Assumptions vs Facts – the difference start-ups don’t often get
Posted 5 years ago
I’m often asked ‘what is commercialisation?’ and my standard response is that it’s about replacing assumptions with facts.
Then I often have to explain what I mean. Here’s what I say.
When you have a new product or service concept, and you establish a start-up or other venture around it, there’s usually a lot of hype about how great it’s going to be, how it will solve a major problem, how much money it will make, etc. This hype is all based on assumptions.
Similarly, if things are more advanced (for example, the business model has been documented and the potential is looking more assured) – there are still a lot of assumptions.
The problem is that assumptions are risky and dangerous. People raising money from the 3Fs (friends, families and fools) are often doing so on the basis of a range of assumptions about the target market, cost of manufacturing, cost of distribution, marketing channels, regulatory requirements etc, etc, etc.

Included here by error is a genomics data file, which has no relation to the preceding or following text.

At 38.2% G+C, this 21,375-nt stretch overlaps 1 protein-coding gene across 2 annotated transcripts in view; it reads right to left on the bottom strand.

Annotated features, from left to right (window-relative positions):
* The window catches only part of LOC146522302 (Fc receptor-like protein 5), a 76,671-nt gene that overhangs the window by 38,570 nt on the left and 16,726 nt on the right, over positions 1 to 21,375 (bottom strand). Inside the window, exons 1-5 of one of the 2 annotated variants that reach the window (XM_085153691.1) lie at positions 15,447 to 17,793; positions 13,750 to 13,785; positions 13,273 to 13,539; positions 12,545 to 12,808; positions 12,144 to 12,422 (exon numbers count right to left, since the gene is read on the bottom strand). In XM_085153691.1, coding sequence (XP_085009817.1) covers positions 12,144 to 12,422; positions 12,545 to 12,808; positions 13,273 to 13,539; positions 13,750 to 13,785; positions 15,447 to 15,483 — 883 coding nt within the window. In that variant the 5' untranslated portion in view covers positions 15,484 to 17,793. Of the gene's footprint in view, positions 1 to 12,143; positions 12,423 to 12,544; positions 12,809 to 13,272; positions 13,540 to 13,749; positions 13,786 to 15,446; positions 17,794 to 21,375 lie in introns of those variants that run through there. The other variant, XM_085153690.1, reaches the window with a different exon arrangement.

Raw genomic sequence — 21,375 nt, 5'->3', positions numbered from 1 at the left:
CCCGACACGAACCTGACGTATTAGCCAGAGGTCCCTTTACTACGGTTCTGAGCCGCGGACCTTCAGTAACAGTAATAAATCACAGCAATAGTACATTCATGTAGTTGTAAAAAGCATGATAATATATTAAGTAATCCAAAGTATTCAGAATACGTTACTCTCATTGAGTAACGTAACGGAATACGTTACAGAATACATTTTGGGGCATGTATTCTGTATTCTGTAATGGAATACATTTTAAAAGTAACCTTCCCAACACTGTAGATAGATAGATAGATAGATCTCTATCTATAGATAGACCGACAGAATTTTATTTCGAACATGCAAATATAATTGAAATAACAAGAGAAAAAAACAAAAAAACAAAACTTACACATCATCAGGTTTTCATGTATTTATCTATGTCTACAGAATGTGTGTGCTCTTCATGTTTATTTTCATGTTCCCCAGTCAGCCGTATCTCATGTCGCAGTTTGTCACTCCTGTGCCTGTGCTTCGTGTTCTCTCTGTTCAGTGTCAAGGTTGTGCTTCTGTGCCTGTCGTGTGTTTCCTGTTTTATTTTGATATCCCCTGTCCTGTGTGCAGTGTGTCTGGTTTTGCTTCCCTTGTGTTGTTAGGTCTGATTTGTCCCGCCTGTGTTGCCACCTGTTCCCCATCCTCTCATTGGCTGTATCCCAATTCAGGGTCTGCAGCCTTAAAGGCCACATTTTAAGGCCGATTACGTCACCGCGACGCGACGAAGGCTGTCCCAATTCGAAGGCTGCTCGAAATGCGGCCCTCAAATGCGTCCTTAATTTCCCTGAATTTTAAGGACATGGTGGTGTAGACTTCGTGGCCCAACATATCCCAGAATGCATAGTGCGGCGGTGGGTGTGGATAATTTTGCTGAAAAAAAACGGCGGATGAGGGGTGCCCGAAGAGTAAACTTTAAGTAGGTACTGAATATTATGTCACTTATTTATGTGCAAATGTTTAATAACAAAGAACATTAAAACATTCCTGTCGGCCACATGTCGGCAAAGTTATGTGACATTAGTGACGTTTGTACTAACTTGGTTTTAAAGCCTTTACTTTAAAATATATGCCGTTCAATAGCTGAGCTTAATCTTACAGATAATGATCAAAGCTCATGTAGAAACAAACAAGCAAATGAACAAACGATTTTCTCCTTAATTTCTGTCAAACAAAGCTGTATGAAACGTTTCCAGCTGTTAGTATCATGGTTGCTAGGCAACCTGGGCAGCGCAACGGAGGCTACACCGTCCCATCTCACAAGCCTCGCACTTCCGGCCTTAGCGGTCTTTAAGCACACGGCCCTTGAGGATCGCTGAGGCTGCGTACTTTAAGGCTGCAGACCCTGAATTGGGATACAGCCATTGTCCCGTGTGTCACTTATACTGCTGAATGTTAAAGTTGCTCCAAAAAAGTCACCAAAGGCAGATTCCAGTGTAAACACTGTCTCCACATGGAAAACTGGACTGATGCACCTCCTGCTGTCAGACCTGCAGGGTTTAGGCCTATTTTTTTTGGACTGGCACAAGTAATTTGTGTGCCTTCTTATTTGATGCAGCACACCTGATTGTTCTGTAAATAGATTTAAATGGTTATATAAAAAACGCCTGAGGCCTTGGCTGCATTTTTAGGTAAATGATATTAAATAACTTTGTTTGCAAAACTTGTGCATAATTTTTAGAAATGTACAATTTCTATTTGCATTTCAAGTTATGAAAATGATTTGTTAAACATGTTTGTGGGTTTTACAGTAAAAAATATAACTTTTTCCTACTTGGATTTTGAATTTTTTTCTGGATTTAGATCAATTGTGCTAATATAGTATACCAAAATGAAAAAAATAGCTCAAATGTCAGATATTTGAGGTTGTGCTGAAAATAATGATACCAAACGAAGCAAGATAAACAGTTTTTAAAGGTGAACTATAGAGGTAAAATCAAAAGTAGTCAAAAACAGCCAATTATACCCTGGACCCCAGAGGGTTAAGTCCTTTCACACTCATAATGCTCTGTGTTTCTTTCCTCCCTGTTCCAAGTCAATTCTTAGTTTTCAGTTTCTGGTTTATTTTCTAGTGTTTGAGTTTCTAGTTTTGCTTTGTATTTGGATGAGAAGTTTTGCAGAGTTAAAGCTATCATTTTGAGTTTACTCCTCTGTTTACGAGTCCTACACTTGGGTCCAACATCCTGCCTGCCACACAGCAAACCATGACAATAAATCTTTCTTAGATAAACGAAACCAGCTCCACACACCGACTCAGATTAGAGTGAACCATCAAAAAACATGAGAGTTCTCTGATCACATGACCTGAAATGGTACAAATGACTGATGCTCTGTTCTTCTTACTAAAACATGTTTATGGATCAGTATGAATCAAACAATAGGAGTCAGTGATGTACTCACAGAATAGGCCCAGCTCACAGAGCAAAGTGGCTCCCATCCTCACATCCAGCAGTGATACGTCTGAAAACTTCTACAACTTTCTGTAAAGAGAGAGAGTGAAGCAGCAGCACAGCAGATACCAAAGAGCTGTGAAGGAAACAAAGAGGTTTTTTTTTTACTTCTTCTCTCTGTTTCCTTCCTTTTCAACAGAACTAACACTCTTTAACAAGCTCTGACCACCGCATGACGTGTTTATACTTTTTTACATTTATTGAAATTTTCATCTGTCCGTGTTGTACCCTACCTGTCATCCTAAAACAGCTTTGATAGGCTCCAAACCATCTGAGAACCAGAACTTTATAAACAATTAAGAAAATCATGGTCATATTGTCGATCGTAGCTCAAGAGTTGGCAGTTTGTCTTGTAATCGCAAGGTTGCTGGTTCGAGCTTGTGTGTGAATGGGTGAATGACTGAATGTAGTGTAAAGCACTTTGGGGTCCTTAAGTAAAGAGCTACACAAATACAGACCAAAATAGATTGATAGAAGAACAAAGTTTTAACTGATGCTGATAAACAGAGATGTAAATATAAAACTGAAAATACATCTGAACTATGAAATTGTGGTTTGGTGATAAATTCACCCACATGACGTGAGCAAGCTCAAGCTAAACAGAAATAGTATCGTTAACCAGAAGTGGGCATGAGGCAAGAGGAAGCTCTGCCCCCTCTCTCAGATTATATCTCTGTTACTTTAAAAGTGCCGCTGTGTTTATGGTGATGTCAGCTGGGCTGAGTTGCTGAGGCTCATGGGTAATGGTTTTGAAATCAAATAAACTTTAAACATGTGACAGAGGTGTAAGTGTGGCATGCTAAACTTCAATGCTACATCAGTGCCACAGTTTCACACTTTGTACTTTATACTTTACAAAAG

People commercialising a new product or service often have major problems accessing funding from high net-worths, angel investors, government grants, VCs and internal investment (in the case of corporates) because investors and fund managers recognise that what’s being presented as facts, are in fact assumptions.
Impact Innovation has developed a tool to show people what their assumption vs fact knowledge actually is. For most, it’s an eye opener. Importantly, however, it helps inventors, entrepreneurs and intrapreneurs understand that to commercialise a new idea they should be focussing their efforts on validating assumptions.
We call it the Technology and Investment Readiness Tool (TIRL). As well as revealing a new idea’s true trajectory to market, the TIRL acts as a common language legend so all stakeholders can understand what’s actual, what’s hopeful, and what’s hype.
Contact us if you’d like to know more about the TIRL or any other commercialisation conundrum.